Climate change is changing our own backyards
By Cara Fleischer
It has been a really warm fall in Tallahassee, and as much as I like the 75 degree days, it just feels wrong to have hydrangeas blooming and tomatoes still putting out fruit in December. Growing up here, I remember the drizzly wet-cold winters where I’d get chilled to the bone walking home from school, as well as a few intensely bright, clear days when the temperature would dive into the teens, freezing pipes, plants, and our fingers, surprisingly cold for Florida.
Since my family moved back to town about 10 years ago, winters feel different. Decorating for the holidays in shorts was something I did in St. Pete, not Tallahassee. But here I am, swatting mosquitoes off my bare legs while hanging Christmas lights. I only wore my warm boots twice last year, and heavy coats mostly hang in the closet.
At church, the old Japanese magnolia tree is covered in furry buds, which usually wait until February to pop out as an early sign of spring. Now that they have budded, they are sure to get zapped with our first freeze, and not bloom in spring like nature designed. I wonder what happens to the birds and insects that depend on those blooms as a food source, but come up empty.
I have been looking for the perfect specimen tree to add to my yard, ever since an old sweet gum decided to fall in a summer storm, taking out my gutter and coming inches from my roof, leaving a hole in my landscape. My heart was set on a dogwood tree because I grew up with them here in Tallahassee and have always admired their white, fluttery blooms in the springtime, their red berries that the birds enjoy, and their showy pink foliage in fall. I heard rumors that dogwood trees were dying out all over town and I shouldn’t plant them, but while I was at Native Nurseries perusing the tree section, I saw two small ones, and felt a glimmer of hope. I asked the woman making wreaths on the front porch of the store for advice, and she said what I heard was true—it’s now a gamble to plant dogwoods here for a variety of factors, all stemming back to our warming climate. They just aren’t happy living here anymore without colder winters, and their pests have become too abundant. She recommended that I plant a redbud instead. I left disappointed and treeless.
The fall drought has caused the small lake we live on to dry up, with only about a third of it left in the middle, where shorebirds can walk across while snagging fish in the shallow water. We hope for rain before the whole thing disappears and leaves us with a meadow until the next tropical storm rolls through town.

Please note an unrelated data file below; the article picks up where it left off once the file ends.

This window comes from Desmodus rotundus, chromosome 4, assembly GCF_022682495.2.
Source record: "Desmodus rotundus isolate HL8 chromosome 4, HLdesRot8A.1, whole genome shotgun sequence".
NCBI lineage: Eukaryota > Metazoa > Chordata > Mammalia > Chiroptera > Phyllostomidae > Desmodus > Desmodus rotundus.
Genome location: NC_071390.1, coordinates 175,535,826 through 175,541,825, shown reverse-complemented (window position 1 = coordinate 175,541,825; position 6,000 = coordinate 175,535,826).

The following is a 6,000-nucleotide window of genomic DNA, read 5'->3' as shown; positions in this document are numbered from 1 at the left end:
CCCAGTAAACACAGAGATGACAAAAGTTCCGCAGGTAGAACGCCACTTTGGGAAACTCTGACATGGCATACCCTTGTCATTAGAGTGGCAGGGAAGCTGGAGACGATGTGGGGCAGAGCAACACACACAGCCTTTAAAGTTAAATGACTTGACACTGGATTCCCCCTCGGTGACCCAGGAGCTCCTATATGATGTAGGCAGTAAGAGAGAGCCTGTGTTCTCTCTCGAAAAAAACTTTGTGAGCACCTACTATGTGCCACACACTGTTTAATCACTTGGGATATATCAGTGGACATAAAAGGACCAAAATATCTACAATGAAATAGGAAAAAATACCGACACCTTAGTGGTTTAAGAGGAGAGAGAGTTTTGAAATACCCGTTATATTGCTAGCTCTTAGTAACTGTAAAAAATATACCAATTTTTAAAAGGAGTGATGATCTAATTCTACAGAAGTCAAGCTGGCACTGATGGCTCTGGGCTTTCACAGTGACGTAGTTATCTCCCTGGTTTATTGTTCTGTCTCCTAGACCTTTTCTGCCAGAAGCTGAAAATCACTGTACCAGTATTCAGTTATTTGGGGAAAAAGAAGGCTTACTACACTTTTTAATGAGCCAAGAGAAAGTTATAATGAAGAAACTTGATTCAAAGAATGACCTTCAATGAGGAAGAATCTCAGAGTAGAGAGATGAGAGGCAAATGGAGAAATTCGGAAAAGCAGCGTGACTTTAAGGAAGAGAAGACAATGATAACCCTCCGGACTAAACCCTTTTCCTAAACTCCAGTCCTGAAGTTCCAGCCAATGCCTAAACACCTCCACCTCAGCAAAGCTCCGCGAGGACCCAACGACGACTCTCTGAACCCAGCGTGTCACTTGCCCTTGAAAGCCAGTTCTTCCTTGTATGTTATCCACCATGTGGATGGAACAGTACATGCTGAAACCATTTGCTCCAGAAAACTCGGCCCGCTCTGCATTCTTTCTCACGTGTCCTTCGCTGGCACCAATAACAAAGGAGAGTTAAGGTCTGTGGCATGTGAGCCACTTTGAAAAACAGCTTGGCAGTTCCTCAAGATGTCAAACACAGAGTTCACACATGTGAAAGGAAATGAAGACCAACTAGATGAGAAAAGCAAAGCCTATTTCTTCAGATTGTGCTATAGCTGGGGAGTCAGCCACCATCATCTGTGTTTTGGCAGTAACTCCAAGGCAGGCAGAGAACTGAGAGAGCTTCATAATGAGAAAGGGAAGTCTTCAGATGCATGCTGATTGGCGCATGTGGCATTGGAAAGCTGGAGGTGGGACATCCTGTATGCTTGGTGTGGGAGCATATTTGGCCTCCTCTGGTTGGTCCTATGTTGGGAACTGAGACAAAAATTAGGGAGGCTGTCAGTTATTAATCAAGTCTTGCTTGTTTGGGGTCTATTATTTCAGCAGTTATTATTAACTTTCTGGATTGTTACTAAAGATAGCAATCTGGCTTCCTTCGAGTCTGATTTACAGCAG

Adding up all these factors got me wondering if climate change impacts were already showing up here in Tallahassee, right in my own backyard? I called the experts at the UF/IFAS Extension Office to ask if they were seeing the signs too.
I spoke with Kelly Thomas, Program Assistant, who thought I was on to something. She was really surprised to hear that I still had tomatoes growing, although the late blooming hydrangeas weren’t that unusual. She agreed that it was about three months too early for the Japanese magnolias to bud, and added that she was also seeing some azaleas already in bloom.
When I asked her if climate change was causing our plants to go haywire, she said that research shows our Hardiness Zone here in Tallahassee is changing from an 8 to a 9 because of rising temperatures, putting us on the same level as central Florida. A quick check to the Arbor Day website showed that from 1990 – 2015, Zone 9 had crept up the state and covered North Florida, except for a few pockets. This means that some iconic north Florida trees, like my favorite dogwoods, will die out, and citrus and tropical plants will be easier to grow. It would be wise to take the new zone into account before we plant any new trees in our yards. She also said that with warmer weather, it is expected that bugs will breed faster and become more resistant to pesticides. This could mean big problems for other trees and plants down the road, as well as the health risk of Lyme disease from ticks and Zika virus from mosquitoes.
Thomas suggested that if your Japanese magnolias have already budded, you can try covering them during freezing temperatures in hopes that they will still get a chance to bloom later on. She also recommended that we pay attention to what is going on in our yards, do research, and talk to our elders about what is normal. Climate change is expected to bring unusually hot and cold temperature swings, extreme weather from droughts to downpours, and stronger hurricanes, which will all have an impact on the natural world around us.
In the face of all these changes, I’m encouraged to know that seven Florida representatives are members of the Climate Solutions Caucus. I hope after this warm winter, they’ll return to Congress in 2018 ready to enact serious climate legislation—because climate change is already affecting us here in Tallahassee, right in our own backyards.